The idea of the end of the world is an endless mine for filmmakers. Principally, of course, they're big-budget action fests, whether showing the disaster in progress, like the many, many examples in Roland Emmerich's career, or showing the aftermath, like "Mad Max" and his plentiful rip-offs. But sometimes, you get lower-key takes on the same subject matter, which are inevitably infinitely more insightful about an idea that, let's be honest, hangs around the back of most of our minds. From Don McKellar's "Last Night" to the upcoming Steve Carell/Keira Knightley drama "Seeking A Friend At The End of the World," it's surprisingly easy to make the apocalypse happen on a low-budget, and the latest director to turn his eye to this genre is maverick veteran Abel Ferrara.
The director's made a string of classics over the year, from grindhouse horror "Driller Killer" to the original "Bad Lieutenant" and excellent 1990s flicks "The Addiction" and "The Funeral," but he hasn't had the easiest last few years, with none of his pictures in the last decade-and-a-half, mostly documentaries like "Chelsea on the Rocks" and "Mulberry St," gaining much attention. But Ferrara's just wrapped filming on a new feature, and it looks like it has the making of a return to form for the auteur.
Principal photography for "4.44 Last Day On Earth," has just wrapped, and thanks to the film's co-producers and sales agents Funny Balloon, we've got an exclusive first look at the film, which stars Willem Dafoe, as well as some details on the project's plot. Dafoe stars alongside "Public Enemies" actress (and the director's longtime partner) Shanyn Leigh, with troubled actress Natasha Lyonne and Ferrara veteran Paul Hipp ("The Funeral") and you can read the synopsis below.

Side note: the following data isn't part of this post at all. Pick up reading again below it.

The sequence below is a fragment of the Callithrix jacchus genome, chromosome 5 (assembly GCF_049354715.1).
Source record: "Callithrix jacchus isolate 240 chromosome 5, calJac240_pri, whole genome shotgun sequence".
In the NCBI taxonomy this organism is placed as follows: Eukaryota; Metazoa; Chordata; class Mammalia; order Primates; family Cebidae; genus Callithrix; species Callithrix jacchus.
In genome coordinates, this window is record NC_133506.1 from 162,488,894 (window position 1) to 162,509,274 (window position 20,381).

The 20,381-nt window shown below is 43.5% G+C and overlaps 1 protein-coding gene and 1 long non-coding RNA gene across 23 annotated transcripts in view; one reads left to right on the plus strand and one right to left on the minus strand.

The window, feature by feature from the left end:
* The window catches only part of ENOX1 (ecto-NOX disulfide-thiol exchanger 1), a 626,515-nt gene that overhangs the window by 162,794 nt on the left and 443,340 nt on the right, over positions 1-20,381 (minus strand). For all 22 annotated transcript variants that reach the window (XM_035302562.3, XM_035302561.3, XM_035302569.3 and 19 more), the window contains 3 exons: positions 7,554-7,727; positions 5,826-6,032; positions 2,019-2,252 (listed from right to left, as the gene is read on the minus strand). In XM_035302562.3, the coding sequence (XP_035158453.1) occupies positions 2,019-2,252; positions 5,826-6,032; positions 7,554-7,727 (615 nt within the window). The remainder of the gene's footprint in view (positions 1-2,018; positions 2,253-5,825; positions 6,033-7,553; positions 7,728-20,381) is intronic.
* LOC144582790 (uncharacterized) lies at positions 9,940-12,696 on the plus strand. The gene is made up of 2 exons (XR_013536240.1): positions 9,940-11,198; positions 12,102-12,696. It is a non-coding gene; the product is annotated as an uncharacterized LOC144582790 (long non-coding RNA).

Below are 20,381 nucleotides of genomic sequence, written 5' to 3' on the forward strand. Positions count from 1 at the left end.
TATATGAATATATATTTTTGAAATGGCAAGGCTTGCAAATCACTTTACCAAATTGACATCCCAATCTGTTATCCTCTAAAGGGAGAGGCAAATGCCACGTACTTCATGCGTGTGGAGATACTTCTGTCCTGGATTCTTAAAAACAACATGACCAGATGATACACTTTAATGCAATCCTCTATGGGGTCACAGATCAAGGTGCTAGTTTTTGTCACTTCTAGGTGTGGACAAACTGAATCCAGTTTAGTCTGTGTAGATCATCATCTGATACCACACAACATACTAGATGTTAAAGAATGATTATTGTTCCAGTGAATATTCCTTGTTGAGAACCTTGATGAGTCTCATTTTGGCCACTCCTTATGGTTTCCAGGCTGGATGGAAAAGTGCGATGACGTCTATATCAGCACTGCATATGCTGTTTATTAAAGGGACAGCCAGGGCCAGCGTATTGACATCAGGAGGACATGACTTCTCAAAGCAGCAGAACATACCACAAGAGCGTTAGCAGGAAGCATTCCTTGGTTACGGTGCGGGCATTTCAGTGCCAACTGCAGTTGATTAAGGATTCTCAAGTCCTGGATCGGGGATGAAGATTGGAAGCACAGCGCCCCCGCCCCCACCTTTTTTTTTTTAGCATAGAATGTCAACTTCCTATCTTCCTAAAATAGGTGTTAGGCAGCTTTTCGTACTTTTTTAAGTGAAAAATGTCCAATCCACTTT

In a large apartment high above the city lives our couple. They're in love. She's a painter, he's a successful actor. Just a normal afternoon - except that this isn't a normal afternoon, for them or anyone else. Because tomorrow, at 4:44 am, give or take a few seconds, the world will come to an end far more rapidly than even the worst doomsayer could have imagined. The final meltdown will come, not without warnings, but with no means of escape. There will be no survivors. As always, there are those who, as their final cigarette is being lit and the blindfold tightened, will still hope against hope for some kind of reprieve. For a miracle. Not our two lovers. They - like the majority of the Earth's population – have accepted their fate; the world is going to end.
The potential for powerful stuff, to be sure, and probably a good fit for Ferrara, and we're certainly exited to see Dafoe working with the director again. The film also has the director teaming up with a number of his previous collaborators, including DoP Ken Kelsch and editor Anthony Redman. Funny Balloons are backing it alongside Chile's Fabula and Wild Bunch, and it's currently being shopped around at Cannes, so we'll likely see it on the festival circuit by the start of next year -- Sundance, perhaps?